From the outbreak of war in September 1939 all the way to the smouldering ruins of Berlin in 1945, via Palestine, Tobruk, El Alamein, D-Day, Nijmegen and the crossing of the Rhine, An Englishman at War is a unique first-person account of the Second World War. The Sherwood Rangers Yeomanry, Stanley Christopher's regiment, went to war as amateurs, equipped with courage but very little else, and ended up one of the most experienced, highly trained and most valued armoured units in the British Army. Their journey through the war, learning through mistakes and tragedy as well as from a determined desire to improve, can, in many ways, be seen to reflect the experience of the British Army as a whole. From Alamein onwards, the Sherwood Rangers were in the vanguard of almost every action in which they took part, and over the course of the conflict, they amassed an astonishing thirty battle honours. Christopherson himself was to rise from a junior subaltern to become the commanding officer of the regiment soon after the D-Day landings.
He took part in all thirty battle honours, and collected a Distinguished Service Order, two Military Crosses and an American Silver Star, as well as being Mentioned in Despatches four times. His is an extraordinary story.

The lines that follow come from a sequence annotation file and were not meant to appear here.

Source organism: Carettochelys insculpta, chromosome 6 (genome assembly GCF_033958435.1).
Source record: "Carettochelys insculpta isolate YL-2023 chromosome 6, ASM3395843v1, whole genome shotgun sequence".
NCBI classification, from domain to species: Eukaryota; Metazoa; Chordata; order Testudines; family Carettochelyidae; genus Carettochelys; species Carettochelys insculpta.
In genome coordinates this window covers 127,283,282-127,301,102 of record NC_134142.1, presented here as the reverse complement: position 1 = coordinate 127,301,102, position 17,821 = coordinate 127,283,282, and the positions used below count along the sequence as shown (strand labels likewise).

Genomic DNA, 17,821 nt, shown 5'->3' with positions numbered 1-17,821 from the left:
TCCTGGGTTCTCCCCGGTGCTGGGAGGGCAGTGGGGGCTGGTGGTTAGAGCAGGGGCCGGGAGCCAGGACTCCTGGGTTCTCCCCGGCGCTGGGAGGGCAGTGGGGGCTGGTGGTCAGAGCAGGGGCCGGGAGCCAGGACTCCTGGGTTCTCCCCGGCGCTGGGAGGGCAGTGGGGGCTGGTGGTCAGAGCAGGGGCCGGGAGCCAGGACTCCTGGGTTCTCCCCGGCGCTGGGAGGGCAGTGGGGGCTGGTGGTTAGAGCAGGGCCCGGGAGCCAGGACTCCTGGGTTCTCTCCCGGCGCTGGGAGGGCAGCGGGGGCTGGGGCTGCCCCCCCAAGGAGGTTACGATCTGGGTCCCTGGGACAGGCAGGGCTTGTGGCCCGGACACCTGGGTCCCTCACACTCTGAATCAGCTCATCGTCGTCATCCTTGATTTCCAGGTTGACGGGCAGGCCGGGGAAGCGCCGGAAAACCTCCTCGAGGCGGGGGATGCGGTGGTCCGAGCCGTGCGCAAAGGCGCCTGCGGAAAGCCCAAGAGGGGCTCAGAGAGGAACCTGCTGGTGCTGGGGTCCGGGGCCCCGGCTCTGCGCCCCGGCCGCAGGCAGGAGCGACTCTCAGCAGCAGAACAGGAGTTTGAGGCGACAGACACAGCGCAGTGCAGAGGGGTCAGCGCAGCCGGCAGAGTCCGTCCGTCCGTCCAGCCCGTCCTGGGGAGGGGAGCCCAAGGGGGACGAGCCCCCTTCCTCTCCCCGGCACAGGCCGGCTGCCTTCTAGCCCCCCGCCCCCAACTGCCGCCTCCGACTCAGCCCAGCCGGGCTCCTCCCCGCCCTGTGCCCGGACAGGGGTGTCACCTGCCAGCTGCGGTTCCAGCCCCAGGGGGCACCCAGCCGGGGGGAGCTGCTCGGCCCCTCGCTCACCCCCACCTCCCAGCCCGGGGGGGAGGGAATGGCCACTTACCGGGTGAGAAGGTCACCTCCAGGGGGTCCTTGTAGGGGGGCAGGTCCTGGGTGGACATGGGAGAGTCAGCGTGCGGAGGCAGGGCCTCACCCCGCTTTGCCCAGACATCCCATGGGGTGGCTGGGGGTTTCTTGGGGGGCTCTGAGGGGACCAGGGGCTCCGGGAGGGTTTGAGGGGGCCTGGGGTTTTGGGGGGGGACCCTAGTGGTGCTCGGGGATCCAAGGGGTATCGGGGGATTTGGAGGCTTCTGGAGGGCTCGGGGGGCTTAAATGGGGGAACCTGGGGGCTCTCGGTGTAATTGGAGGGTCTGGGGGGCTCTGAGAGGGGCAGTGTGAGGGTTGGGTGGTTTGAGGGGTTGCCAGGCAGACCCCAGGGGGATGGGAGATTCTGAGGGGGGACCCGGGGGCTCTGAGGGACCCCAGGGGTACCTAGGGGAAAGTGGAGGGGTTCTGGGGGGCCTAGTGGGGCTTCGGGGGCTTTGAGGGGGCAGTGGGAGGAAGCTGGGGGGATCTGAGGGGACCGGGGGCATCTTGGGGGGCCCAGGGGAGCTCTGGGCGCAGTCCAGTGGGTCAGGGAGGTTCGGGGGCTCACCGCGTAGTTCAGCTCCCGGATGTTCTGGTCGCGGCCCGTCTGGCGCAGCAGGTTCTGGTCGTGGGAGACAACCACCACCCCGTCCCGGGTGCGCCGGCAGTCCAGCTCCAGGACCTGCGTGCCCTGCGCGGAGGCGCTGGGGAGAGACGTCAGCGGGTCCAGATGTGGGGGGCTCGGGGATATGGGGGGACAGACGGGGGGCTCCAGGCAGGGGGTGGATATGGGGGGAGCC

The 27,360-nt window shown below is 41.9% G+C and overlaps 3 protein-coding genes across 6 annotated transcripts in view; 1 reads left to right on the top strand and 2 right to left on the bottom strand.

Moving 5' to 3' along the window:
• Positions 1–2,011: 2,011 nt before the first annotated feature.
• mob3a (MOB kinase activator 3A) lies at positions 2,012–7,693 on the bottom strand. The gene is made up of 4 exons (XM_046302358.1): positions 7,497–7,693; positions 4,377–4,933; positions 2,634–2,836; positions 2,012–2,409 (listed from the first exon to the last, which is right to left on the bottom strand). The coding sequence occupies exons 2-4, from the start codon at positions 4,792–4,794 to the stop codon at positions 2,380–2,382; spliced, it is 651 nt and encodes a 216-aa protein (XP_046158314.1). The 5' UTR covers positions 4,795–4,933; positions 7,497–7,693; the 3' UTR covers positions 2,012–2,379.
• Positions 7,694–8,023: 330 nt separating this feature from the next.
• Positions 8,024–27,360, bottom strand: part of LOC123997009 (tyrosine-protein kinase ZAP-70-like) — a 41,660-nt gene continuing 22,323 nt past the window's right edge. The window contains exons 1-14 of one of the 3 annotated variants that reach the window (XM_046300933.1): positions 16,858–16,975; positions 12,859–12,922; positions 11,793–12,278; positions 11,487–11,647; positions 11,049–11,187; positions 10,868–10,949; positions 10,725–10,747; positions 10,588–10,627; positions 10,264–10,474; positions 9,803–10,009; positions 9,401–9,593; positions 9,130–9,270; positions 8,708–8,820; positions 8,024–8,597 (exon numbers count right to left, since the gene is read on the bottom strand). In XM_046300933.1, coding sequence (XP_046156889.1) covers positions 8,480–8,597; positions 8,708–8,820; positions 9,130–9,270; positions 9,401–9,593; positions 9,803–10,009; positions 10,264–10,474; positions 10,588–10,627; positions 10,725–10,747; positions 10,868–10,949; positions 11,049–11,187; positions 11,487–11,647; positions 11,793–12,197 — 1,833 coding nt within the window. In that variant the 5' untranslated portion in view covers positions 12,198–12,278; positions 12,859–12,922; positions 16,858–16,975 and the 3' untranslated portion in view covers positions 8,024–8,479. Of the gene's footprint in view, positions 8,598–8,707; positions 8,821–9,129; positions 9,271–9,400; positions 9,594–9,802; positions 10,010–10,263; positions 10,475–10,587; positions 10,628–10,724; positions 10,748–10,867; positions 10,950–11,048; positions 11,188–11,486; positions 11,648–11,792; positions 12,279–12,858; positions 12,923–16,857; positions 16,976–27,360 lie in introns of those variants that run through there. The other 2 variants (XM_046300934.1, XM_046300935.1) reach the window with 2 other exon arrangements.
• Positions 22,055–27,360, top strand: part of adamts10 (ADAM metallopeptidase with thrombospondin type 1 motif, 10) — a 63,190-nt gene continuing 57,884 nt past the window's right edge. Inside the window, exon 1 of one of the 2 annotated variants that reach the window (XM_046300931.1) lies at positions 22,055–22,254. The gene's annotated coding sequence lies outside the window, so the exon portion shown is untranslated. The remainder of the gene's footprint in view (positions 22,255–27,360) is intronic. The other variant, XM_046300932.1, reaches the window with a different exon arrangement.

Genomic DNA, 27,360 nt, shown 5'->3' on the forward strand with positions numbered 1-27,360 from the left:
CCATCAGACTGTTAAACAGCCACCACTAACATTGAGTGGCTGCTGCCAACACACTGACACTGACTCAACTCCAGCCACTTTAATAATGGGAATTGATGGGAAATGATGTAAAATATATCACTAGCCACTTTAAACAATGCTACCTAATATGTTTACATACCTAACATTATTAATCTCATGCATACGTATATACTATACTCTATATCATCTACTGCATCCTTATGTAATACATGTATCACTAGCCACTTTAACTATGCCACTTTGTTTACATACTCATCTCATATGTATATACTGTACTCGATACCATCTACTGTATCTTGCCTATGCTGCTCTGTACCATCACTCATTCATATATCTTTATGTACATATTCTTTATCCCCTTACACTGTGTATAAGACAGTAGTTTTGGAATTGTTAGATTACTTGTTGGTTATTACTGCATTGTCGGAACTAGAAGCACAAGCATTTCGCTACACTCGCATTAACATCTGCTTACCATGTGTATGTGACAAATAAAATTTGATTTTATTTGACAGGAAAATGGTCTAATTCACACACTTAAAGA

Stanley Christopherson was born in 1912 and trained to be a lawyer before joining the Sherwood Rangers in the autumn of 1939. Apart from two weeks in hospital, he experienced the Second World War on the Western Front in its entirety and watched as the very nature of war changed and evolved. IN the North African campaign, he engaged in the Battles of Alam Halfa and El Alamein and the fall of Tunis. On D-Day he landed on the Gold Beach, before moving across France and Belgium and onto Holland where his regiment endured the terrible fighting in the aftermath of Operation Market Garden. James Holland was born in Salisbury, Wiltshire, and studied history at Durham University. The author of the best-selling Fortress Malta, Battle of Britain, and Dam Busters, he has also written nine works of historical fiction, five of which feature the heroic Jack Tanner, a soldier of the Second World War. He regularly appears on television and radio, and has written and presented a number of acclaimed documentaries for the BBC. Co-founder and Programme Director of the Chalke Valley History Festival, he has his own collection at the Imperial War Museum, and is Fellow of the Royal Historical Society.
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